# Planck's Constant Digits

• dav2008

#### dav2008

Gold Member
OK, we all know there's tons of websites that give the digits of Pi and even e...But does anyone know how many digits we know Plancks constant to? Is experimentally the only way to determine it?

Unlike &pi; and e, which are defined mathematically, h and c are experimental numbers so we do not know them to more digits then have been measured. h is sort of self limiting.

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NIST lists the CODATA concise form for Planck's constant as h=6.626 068 76(52) x 10-34 J s.

Hm..Ive seen those parenthesis after constants in my textbook...What do they mean? It says something about like theyre not certain about those digits...is that right?

()=uncertainty or experimental error(?)

Originally posted by Loren Booda
NIST lists the CODATA concise form for Planck's constant as h=6.626 068 76(52) x 10-34 J s.

The (52) is the error in the last digits, so

6.626 068 24 < h < 6.626 069 28

## What is Planck's Constant?

Planck's Constant is a fundamental physical constant that relates the energy of a photon to its frequency. It is denoted by the symbol h and has a value of approximately 6.626 x 10^-34 joule seconds.

## Why are Planck's Constant digits important?

Planck's Constant digits are important because they help us understand the behavior of particles at the atomic and subatomic level. It also plays a crucial role in many areas of physics, such as quantum mechanics and thermodynamics.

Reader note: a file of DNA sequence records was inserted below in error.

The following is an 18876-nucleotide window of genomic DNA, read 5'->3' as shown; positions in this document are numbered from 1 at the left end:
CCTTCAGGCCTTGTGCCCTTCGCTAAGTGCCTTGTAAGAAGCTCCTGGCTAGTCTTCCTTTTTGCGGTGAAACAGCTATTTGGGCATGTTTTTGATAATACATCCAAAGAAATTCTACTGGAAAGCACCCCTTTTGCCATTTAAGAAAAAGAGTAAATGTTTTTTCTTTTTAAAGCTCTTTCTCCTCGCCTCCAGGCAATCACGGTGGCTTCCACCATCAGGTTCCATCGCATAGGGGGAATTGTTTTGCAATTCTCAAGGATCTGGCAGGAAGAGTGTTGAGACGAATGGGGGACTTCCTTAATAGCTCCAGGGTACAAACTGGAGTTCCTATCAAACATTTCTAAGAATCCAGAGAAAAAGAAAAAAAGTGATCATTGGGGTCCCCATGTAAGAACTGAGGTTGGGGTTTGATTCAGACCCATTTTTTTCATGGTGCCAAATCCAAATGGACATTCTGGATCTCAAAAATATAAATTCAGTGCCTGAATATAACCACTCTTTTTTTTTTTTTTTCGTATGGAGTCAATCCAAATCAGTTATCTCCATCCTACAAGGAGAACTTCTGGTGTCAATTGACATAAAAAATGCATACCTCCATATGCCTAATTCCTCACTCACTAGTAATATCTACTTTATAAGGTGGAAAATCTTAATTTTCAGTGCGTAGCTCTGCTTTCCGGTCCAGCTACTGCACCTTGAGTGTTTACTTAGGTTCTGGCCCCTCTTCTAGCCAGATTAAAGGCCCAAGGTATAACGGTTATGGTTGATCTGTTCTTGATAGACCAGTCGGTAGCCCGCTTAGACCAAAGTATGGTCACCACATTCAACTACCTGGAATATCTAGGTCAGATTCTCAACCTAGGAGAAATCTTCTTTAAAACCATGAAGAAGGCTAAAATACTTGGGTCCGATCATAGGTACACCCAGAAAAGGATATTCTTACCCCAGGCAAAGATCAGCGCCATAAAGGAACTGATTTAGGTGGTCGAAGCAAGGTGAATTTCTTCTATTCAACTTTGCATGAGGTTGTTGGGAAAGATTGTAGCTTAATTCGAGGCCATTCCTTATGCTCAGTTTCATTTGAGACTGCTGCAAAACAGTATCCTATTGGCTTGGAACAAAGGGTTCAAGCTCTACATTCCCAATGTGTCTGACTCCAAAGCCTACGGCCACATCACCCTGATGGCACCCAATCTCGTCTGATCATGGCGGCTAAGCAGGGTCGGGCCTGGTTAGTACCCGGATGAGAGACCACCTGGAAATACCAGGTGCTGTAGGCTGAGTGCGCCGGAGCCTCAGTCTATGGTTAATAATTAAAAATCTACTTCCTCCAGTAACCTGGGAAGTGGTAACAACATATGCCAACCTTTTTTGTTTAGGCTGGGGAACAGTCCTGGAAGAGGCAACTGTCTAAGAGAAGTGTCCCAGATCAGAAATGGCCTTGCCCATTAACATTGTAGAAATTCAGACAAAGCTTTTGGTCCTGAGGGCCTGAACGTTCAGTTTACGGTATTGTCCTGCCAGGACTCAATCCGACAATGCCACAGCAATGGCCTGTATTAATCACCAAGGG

## How was Planck's Constant determined?

Planck's Constant was determined through experiments conducted by German physicist Max Planck in the late 19th and early 20th century. He observed the relationship between the energy of a photon and its frequency, leading to the formulation of this constant.

## What is the significance of the digits in Planck's Constant?

The digits in Planck's Constant represent the precision with which it is known. The more digits that are known, the more accurate our understanding of the fundamental nature of the universe becomes.

## Can Planck's Constant digits change?

No, Planck's Constant is considered a fundamental constant of nature and is not expected to change. However, as our measurement tools and techniques improve, we may discover more precise values for this constant.